Journalism of affirmation-This type of journalism simply compiled facts and reports what the journalist himself/herself believes to be true. It’s a kind of reporting which confirms pre held beliefs or notions.

Civic journalism- This type of journalism can be practiced by people who aren’t journalists. It’s a way or reporting facts and getting the truth outside or a media organization.

Mass media-The mass media includes all forms of communication, both professional and social. It echos the ideas and beliefs on a community.

Audience fragmentation-when consumers of a publication are in different places and divided into groups based on the wide array of media outlets.

Social responsibility theory of the press- there is a promise that the mass media will provide citizens with what they need to know to get along in political society.

Pluralism-when groups within society maintain their individual identities.

Verisimilitude- One of the criteria used to evaluate a message. This is whether the source of a message takes responsibility for the truth claims whether implied or explicit.

Image

Kristen Morrell, kmorrell30@gmail.com

Blog Essay Week 6

EJ Chapt. 4: Journalism of Verification

As I read this chapter, I began to get a little confused. I understand objectivity to mean writing without an agenda, without bais and with facts alone. This section made me feel like working to be objective can sometimes lead to being subjective. The example of reporting on global warming was perfect. Now that the majority of scientists believe it to be true, it can be misleading to provide the contrary argument that it’s not happening. Making that observation, however, isn’t always easy, especially when we don’t have all the facts.

I think it’s hard to identify those verification techniques and know when you are actually using them. It’s easy enough to say “never deceive the audience” or “exercise humility,” but making sure you follow these guidelines seems difficult.  When a journalist edits his/her work or a producer rearranges a clip, and does so for legitimate reasons, I think it’s difficult to know when you are being deceptive. Most of the time we think of people being intentionally deceptive. Understanding your story and the topics you are covering can be helpful, but it’s difficult to know when you aren’t expressing enough humility. I don’t think people intentionally act like they know what they are doing unless they do. In a field were being curious and asking questions is essential, those who aren’t humble probably don’t realize it.

Skeptical Editing:

I think we assume journalists know what they are writing about. If we think they don’t who what they are writing about, we assume they will know when to ask a question. If we think they will know when to ask a question, we assume they will know what to ask. Sometimes journalists don’t know what they are writing about, don’t know when to ask and don’t know what to ask.  I think more journalistic training should focus on this critical thinking approach and less on speed of publication.

An editor who challenges the writer is far more useful than an editor who agrees with the writer. Personally I prefer an editor who challenges me. I feel confident in my work when I can answer an editors questions and my story can hold its own. When I’m asked nothing and my editor simply agrees, I worry my work hasn’t been reviewed.

I believe the devil’s advocate idea is great. I play this role often with friends and family. i challenge those I care about because I want them to do what’s right. If I always agreed with them and never challenged their opinions or decisions, I’d be doing them a disservice.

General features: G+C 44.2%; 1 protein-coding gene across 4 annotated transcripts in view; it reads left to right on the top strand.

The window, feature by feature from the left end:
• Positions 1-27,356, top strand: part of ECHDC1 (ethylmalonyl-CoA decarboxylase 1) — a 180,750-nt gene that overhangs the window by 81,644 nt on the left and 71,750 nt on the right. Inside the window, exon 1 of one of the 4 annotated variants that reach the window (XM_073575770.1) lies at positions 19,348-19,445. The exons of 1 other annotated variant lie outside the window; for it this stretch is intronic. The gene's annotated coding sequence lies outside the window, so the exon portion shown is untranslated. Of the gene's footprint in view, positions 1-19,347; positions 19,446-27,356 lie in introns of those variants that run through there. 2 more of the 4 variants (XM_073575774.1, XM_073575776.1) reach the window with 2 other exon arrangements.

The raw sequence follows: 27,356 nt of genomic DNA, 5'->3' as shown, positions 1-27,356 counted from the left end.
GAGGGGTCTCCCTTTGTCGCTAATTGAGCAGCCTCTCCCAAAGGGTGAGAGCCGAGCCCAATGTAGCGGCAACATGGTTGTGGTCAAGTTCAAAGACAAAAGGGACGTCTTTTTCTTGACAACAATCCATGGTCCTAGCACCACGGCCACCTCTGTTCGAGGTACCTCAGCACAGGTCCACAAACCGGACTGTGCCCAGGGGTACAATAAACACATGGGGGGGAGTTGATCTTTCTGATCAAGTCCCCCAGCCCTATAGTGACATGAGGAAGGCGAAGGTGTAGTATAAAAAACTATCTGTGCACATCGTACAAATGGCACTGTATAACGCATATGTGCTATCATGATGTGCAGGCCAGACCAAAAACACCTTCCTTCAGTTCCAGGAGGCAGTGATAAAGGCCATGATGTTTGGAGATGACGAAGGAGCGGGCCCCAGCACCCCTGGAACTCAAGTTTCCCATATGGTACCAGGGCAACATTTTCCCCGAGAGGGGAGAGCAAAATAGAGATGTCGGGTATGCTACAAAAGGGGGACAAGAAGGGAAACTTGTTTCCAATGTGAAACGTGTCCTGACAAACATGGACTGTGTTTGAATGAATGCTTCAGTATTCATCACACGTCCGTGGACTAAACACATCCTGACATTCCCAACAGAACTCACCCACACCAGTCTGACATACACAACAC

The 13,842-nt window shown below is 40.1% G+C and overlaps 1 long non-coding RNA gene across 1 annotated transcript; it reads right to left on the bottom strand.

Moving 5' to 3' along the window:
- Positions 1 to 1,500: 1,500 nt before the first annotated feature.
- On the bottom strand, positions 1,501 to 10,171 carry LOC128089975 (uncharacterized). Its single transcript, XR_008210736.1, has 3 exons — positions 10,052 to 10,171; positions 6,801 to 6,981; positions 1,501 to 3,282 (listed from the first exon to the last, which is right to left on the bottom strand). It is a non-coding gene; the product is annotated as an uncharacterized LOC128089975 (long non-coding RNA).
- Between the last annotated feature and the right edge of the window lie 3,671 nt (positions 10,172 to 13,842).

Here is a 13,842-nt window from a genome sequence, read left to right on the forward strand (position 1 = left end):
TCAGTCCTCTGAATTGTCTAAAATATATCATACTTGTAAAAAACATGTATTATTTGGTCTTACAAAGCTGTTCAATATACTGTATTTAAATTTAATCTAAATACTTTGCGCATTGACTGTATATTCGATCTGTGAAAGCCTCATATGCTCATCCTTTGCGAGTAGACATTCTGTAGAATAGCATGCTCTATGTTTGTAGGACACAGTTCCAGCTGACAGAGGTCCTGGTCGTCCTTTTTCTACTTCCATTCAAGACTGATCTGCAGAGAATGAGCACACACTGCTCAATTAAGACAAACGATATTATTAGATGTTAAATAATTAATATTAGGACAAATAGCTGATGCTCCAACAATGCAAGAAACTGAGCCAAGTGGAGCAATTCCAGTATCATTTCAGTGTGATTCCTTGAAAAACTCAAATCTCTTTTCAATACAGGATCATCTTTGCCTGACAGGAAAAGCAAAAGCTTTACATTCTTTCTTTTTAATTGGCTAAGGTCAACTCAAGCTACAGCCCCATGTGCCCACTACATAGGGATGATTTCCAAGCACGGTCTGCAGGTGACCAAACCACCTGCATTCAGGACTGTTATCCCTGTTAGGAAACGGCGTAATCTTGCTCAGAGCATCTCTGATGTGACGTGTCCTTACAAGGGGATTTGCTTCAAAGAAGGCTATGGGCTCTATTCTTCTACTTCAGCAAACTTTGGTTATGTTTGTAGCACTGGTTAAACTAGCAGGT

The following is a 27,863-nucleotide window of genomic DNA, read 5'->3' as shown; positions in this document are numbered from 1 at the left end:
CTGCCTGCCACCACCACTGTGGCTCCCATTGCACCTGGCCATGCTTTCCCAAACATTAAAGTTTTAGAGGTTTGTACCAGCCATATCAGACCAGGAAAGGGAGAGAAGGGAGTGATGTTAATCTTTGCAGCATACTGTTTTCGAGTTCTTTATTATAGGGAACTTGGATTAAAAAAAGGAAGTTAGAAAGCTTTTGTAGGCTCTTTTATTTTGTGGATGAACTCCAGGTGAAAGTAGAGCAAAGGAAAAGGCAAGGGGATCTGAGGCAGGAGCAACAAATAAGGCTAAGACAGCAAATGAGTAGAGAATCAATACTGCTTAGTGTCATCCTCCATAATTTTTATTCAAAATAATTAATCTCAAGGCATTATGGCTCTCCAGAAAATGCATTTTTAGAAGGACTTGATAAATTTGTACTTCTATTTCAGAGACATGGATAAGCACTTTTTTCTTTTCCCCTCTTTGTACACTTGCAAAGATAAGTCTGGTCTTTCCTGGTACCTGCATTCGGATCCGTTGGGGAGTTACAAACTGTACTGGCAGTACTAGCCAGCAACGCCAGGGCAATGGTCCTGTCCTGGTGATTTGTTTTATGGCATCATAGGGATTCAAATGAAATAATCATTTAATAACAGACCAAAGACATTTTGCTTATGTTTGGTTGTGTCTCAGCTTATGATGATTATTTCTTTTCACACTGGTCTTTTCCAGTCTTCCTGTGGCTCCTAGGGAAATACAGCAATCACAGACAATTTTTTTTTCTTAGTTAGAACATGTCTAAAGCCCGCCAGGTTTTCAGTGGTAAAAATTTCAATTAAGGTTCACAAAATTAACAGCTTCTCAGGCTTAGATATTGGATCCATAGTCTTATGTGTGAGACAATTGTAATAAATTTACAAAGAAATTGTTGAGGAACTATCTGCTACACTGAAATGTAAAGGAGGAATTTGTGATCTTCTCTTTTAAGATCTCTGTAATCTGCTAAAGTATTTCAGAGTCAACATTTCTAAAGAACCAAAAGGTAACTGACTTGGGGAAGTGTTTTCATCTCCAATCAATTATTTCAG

ME Chapt. 5. Privacy: Looking for Solitude in the Global Village

The distinction between privacy, secrecy and discretion is one I’ve always struggled to make. They are so similar and the actions one would take for one are different than the actions one would take for another.For example, information that is considered military intelligence would be kept secret by those who understand its importance. Another person, however, may see the same piece of information as government information that should be private. Information considered secret is more well respected, but information considered private may be released.

Discretion is really the difficult kind of information. A well-trained journalist will know what is secret and what is private, especially one who is familiar with media law. Discretion, however, is something everyone has and everyone exercises differently. I believe I have more discretion than most people when it comes to being a journalist but less discretion than most people when it comes to my own personal life. I think this is because I see other people’s lives as more private than my own.

John Rawls’ veil of ignorance is an ideal way to perceive the world. I just don’t know how people become ignorant in the way that they can perceive the world completely unbiased. To me, ignorance means being unaware and naive. I think it’s difficult to make yourself naive or make yourself suddenly unaware of something you are very familiar with. I think a better

Read about an ethical issue involving Coach Lute Olson: From Lute!: The Seasons of My Li, by Lute Olson, David Fisher, pp. 119-120:

On the surface, this is a perfect example of a journalist not verifying the facts. The story that was published was completely wrong and the facts were twisted. Towards the end of the passage, however, we learn that the sports editor wrote the story instead of the reporter. In this case, I don’t think it was a matter of verification, I think it was a matter of laziness on behalf of the editor. I don’t know what kind of editor writes a story with information collected by his/her reporter. The entire idea seems strange. The reporter is working for the editor and the reporter is the one who collected the information. Shouldn’t the reporter report and the editor edit?